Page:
By Stewart McDonald
We stand at a crossroads in history, where the clarion call post-pandemic is to readdress our relations with China and reaffirm our commitment to Hong Kong.
The pandemic – like lightning in the dark of the night – illuminates the sinister workings of the Chinese Communist Party that have always existed but have been hidden from view. The UK must answer that call by standing with Hong Kong and all those who have the heel of state oppression on them.
It is time for the UK government to act. China has continuously demonstrated its intention to destroy Hong Kong’s autonomy and disregard both international law and its obligations under the legally binding Sino-British Joint Declaration that guarantees its freedoms. We cannot let this pass us idly by. We must share the courage of the protesters by standing up to China’s disregard for liberty and freedom.
The Hong Kong protest movement began with a bill that would allow Hongkongers to be extradited to China where the state enjoys a 99 per cent conviction rate. Since then, hundreds of thousands of Hongkongers have fought for the rights that we in the West take for granted.
That draconian bill was eventually withdrawn, but other similarly devastating laws have since been put in place to erode and undermine the freedoms and autonomy that defines Hong Kong.
To name but a few, China has recently decided to impose a national security law on Hong Kong, bypassing its legislature, which will criminalise any act of secession, subversion, terrorism and its broad scope could see people punished for criticising Beijing – as they are in mainland China.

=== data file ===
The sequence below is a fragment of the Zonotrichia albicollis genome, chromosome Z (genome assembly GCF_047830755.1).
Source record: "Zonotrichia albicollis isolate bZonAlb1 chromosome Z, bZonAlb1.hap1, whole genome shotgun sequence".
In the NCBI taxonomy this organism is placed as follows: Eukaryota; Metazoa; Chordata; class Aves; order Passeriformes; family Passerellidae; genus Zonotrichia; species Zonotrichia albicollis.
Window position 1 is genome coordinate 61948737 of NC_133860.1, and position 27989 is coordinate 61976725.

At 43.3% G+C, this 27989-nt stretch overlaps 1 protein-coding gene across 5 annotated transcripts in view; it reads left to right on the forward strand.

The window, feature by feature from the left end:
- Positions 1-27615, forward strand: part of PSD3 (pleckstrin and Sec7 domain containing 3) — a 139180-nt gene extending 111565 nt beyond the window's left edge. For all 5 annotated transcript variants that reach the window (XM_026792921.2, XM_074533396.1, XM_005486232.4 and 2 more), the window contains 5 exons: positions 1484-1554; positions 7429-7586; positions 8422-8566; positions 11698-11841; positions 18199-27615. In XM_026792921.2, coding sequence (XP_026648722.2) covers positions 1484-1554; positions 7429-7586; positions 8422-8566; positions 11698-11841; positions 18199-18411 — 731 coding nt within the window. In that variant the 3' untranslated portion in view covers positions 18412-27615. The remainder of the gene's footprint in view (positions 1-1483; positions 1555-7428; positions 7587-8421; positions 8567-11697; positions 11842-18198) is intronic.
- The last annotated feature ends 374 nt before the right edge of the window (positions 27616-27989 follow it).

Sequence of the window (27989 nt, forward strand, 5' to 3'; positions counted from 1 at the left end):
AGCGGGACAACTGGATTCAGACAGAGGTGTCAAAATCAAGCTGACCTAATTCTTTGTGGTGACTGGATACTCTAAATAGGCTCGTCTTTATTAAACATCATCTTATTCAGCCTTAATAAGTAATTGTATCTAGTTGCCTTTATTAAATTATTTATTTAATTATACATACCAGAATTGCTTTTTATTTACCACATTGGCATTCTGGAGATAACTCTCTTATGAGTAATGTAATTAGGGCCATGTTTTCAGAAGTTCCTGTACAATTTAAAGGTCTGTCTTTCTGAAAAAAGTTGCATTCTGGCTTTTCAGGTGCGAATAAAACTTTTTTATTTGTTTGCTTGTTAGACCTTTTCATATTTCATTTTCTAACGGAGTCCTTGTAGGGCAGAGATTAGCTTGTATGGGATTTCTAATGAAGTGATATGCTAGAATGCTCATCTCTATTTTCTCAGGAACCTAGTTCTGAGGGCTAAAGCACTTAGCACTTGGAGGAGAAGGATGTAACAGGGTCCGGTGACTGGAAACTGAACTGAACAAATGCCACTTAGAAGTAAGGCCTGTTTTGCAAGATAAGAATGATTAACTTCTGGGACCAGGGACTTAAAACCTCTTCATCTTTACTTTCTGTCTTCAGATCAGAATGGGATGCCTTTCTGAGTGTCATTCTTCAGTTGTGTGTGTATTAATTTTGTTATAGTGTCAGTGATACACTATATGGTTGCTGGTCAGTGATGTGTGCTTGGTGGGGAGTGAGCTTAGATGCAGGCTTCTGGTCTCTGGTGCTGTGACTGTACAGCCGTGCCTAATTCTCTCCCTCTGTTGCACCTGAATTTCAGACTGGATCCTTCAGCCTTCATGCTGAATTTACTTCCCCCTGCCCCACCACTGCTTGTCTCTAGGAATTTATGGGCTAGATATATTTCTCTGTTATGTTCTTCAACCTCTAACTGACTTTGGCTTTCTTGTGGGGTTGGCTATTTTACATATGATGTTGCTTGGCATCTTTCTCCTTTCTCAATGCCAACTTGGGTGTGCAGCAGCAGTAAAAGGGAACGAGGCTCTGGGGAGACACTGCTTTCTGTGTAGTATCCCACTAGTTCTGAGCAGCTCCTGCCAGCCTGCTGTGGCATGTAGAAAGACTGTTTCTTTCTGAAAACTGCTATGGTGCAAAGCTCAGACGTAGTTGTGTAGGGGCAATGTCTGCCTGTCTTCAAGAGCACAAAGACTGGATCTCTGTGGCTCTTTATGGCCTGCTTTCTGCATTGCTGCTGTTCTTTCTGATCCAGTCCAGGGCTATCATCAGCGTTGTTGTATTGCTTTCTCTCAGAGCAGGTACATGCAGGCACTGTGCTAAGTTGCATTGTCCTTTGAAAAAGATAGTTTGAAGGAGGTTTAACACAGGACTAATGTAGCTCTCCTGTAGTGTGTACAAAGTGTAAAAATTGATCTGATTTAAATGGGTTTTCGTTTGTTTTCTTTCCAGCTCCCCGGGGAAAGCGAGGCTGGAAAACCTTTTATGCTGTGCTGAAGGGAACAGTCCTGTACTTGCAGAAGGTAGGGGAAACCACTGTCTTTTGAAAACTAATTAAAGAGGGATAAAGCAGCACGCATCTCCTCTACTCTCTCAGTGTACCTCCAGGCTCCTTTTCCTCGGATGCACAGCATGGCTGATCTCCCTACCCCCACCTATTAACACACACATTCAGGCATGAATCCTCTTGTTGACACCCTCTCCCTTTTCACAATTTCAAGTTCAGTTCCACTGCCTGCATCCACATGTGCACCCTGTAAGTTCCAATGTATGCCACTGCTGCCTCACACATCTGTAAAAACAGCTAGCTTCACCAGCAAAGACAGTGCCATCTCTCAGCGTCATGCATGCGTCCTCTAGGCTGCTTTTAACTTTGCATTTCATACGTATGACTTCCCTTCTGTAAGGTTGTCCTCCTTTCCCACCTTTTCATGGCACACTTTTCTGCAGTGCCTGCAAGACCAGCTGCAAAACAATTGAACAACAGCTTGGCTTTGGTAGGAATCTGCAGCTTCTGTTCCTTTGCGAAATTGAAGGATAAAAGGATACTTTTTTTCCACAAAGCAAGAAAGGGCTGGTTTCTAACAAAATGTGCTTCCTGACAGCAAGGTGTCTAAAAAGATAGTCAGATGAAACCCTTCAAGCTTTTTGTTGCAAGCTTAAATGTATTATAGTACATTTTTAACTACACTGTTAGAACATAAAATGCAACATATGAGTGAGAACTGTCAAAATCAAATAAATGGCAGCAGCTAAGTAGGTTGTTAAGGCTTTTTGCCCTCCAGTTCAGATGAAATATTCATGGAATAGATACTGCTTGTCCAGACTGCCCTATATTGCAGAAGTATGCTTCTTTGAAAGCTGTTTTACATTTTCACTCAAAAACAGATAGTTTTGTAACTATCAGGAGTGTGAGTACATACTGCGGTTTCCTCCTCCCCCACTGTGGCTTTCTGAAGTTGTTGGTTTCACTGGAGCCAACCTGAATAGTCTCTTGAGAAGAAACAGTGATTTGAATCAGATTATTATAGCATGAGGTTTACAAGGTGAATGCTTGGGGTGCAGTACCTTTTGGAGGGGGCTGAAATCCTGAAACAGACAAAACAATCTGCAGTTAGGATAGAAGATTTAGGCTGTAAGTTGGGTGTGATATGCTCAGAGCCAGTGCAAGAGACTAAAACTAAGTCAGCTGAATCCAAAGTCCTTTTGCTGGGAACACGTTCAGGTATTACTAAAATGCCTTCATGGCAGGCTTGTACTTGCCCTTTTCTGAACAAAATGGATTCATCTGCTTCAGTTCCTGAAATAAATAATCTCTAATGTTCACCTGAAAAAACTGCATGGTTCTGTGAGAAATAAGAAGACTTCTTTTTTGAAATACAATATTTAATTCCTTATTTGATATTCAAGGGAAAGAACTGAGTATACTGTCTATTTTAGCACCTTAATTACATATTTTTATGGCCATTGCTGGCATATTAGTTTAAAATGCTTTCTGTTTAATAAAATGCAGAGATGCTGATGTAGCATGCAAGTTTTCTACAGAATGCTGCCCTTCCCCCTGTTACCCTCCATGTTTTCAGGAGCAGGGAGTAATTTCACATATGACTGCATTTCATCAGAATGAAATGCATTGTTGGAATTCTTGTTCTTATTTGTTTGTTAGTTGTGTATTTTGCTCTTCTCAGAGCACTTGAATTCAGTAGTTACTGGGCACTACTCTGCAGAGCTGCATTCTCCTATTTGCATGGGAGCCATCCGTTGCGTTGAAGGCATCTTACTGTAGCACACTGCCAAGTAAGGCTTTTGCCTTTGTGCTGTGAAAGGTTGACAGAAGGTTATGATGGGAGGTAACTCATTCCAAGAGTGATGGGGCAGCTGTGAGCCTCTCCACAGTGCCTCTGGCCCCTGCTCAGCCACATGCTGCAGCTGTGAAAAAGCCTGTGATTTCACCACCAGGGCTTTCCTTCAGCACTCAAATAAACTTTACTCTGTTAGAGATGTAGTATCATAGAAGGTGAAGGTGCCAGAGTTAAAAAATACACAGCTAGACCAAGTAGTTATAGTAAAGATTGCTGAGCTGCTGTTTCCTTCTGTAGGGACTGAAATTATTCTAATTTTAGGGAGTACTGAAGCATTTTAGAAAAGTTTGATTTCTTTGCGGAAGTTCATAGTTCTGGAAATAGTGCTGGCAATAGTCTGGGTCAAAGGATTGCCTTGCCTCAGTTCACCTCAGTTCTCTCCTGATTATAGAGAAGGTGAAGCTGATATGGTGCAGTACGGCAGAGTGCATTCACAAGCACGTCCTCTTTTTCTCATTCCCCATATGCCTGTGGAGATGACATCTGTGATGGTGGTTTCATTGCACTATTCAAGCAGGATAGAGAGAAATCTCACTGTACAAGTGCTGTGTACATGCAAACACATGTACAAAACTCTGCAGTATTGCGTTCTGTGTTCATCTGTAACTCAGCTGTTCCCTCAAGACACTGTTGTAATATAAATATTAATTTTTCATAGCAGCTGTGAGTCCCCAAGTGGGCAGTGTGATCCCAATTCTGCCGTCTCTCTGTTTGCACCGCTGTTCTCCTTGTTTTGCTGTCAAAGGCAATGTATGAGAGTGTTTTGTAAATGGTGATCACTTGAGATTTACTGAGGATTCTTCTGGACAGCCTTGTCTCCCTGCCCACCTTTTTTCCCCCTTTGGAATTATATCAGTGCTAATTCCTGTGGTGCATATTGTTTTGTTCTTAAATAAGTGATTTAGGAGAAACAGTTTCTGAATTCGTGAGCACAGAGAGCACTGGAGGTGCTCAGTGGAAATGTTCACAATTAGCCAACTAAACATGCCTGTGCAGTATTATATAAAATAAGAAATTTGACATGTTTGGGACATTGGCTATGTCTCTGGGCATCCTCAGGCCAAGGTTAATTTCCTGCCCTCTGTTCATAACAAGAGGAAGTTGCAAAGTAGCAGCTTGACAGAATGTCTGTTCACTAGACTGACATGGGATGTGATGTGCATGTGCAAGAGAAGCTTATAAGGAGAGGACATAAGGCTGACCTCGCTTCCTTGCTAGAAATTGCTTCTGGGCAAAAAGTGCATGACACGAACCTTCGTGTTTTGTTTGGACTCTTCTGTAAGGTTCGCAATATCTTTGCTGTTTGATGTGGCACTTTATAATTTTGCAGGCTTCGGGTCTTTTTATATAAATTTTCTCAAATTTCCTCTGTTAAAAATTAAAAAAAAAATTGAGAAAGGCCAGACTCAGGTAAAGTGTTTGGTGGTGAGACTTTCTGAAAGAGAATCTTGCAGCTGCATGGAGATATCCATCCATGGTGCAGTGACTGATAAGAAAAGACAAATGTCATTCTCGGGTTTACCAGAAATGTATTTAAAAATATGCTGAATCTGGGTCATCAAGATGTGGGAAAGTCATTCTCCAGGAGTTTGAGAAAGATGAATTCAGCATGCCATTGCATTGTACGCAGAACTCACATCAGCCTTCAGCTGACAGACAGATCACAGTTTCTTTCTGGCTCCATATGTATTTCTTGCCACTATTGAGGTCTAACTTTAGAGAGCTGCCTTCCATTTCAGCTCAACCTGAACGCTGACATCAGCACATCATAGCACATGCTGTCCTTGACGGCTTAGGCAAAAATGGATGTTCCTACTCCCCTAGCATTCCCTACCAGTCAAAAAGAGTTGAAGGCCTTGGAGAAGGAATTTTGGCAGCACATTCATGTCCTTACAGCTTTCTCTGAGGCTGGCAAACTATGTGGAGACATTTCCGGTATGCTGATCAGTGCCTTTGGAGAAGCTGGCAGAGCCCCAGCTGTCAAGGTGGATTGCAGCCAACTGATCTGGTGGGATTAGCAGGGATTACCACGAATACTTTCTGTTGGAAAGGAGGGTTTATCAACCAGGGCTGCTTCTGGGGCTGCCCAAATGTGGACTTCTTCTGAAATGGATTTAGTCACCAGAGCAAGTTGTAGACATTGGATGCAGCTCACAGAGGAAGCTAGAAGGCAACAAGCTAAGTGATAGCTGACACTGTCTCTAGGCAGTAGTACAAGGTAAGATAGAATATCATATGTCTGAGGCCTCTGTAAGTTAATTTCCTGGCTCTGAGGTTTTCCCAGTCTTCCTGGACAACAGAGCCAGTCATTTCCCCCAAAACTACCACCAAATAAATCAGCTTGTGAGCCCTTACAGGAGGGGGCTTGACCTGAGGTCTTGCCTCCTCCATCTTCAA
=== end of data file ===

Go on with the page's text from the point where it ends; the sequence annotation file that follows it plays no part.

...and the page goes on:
A national anthem bill has also recently been passed, criminalising “insulting” the Chinese national anthem. This too will be imposed on pro-democracy campaigners and is another clear suffocation of fundamental freedoms.
These laws are an atrocious attack on human rights and the agreement between China and the UK, known as the Sino-British Joint Declaration. Hongkongers are faced with an uncertain future, one where any dissent can be punished with harsh financial and judicial penalties or even “re-education,” and Beijing can set up its own security and intelligence operations in Hong Kong.
Even in the face of such adversity, and amidst a global pandemic, protesters continue to march with the same, if not more, courage and energy as they did 12 months ago.
I call on the UK government to match the courage of the protesters and not kowtow to China’s bullying. We must call out the flagrant breaches of the Joint Declaration that have already occurred.
Although I welcome the British government’s announcements to expand the rights of British National Overseas passport holders, the UK must go further.
Beijing’s heavy hand will continue to create a climate of fear and a visceral sense of hopelessness unless we stand up. Hong Kong, the only enclave of freedom in China, is being eclipsed by tear gas, rubber bullets, live rounds, police brutality and torture; but still Hongkongers march on.
Stewart McDonald is a Scottish National Party (SNP) Member of Parliament for Glasgow South, SNP Spokesperson for Defence and is a member of the House of Commons Foreign Affairs Select Committee.